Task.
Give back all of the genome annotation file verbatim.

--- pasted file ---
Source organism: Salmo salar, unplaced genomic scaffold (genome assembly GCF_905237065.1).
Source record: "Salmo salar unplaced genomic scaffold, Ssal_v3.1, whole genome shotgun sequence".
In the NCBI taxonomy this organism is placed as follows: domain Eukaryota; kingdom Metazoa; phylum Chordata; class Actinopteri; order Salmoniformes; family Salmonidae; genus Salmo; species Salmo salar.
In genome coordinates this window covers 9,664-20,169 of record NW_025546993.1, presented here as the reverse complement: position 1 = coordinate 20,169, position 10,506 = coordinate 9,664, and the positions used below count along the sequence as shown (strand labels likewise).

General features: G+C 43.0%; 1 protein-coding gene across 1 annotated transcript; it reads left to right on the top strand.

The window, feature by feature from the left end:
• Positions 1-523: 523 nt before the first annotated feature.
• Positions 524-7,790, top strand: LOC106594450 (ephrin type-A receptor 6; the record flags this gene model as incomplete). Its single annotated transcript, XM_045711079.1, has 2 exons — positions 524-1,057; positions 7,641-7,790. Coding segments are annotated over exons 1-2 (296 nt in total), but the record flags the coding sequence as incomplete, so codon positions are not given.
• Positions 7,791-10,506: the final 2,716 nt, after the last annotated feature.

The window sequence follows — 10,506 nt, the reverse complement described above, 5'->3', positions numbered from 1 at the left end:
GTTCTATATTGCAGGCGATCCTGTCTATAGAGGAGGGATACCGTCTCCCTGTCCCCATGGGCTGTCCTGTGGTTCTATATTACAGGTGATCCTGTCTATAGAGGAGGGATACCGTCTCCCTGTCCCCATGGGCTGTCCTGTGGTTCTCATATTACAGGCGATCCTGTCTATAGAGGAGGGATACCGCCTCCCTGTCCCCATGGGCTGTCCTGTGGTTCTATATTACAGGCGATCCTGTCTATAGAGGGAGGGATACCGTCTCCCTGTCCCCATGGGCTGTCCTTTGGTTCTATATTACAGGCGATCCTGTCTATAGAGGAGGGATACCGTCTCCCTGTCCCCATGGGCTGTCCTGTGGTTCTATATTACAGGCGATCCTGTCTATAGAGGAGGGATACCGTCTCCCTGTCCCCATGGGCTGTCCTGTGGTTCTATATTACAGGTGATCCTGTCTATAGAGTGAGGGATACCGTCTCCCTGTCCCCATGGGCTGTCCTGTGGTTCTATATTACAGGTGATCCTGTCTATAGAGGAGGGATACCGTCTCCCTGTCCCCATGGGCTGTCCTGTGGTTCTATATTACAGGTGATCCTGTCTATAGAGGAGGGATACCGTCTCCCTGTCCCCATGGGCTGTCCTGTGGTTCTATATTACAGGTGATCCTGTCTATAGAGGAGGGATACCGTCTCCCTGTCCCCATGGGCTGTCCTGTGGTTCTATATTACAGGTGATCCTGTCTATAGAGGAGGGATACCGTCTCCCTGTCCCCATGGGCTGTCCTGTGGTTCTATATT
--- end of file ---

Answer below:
Source organism: Salmo salar, unplaced genomic scaffold (genome assembly GCF_905237065.1).
Source record: "Salmo salar unplaced genomic scaffold, Ssal_v3.1, whole genome shotgun sequence".
In the NCBI taxonomy this organism is placed as follows: domain Eukaryota; kingdom Metazoa; phylum Chordata; class Actinopteri; order Salmoniformes; family Salmonidae; genus Salmo; species Salmo salar.
In genome coordinates this window covers 9,664-20,169 of record NW_025546993.1, presented here as the reverse complement: position 1 = coordinate 20,169, position 10,506 = coordinate 9,664, and the positions used below count along the sequence as shown (strand labels likewise).

General features: G+C 43.0%; 1 protein-coding gene across 1 annotated transcript; it reads left to right on the top strand.

The window, feature by feature from the left end:
• Positions 1-523: 523 nt before the first annotated feature.
• Positions 524-7,790, top strand: LOC106594450 (ephrin type-A receptor 6; the record flags this gene model as incomplete). Its single annotated transcript, XM_045711079.1, has 2 exons — positions 524-1,057; positions 7,641-7,790. Coding segments are annotated over exons 1-2 (296 nt in total), but the record flags the coding sequence as incomplete, so codon positions are not given.
• Positions 7,791-10,506: the final 2,716 nt, after the last annotated feature.

The window sequence follows — 10,506 nt, the reverse complement described above, 5'->3', positions numbered from 1 at the left end:
GTTCTATATTGCAGGCGATCCTGTCTATAGAGGAGGGATACCGTCTCCCTGTCCCCATGGGCTGTCCTGTGGTTCTATATTACAGGTGATCCTGTCTATAGAGGAGGGATACCGTCTCCCTGTCCCCATGGGCTGTCCTGTGGTTCTCATATTACAGGCGATCCTGTCTATAGAGGAGGGATACCGCCTCCCTGTCCCCATGGGCTGTCCTGTGGTTCTATATTACAGGCGATCCTGTCTATAGAGGGAGGGATACCGTCTCCCTGTCCCCATGGGCTGTCCTTTGGTTCTATATTACAGGCGATCCTGTCTATAGAGGAGGGATACCGTCTCCCTGTCCCCATGGGCTGTCCTGTGGTTCTATATTACAGGCGATCCTGTCTATAGAGGAGGGATACCGTCTCCCTGTCCCCATGGGCTGTCCTGTGGTTCTATATTACAGGTGATCCTGTCTATAGAGTGAGGGATACCGTCTCCCTGTCCCCATGGGCTGTCCTGTGGTTCTATATTACAGGTGATCCTGTCTATAGAGGAGGGATACCGTCTCCCTGTCCCCATGGGCTGTCCTGTGGTTCTATATTACAGGTGATCCTGTCTATAGAGGAGGGATACCGTCTCCCTGTCCCCATGGGCTGTCCTGTGGTTCTATATTACAGGTGATCCTGTCTATAGAGGAGGGATACCGTCTCCCTGTCCCCATGGGCTGTCCTGTGGTTCTATATTACAGGTGATCCTGTCTATAGAGGAGGGATACCGTCTCCCTGTCCCCATGGGCTGTCCTGTGGTTCTATATT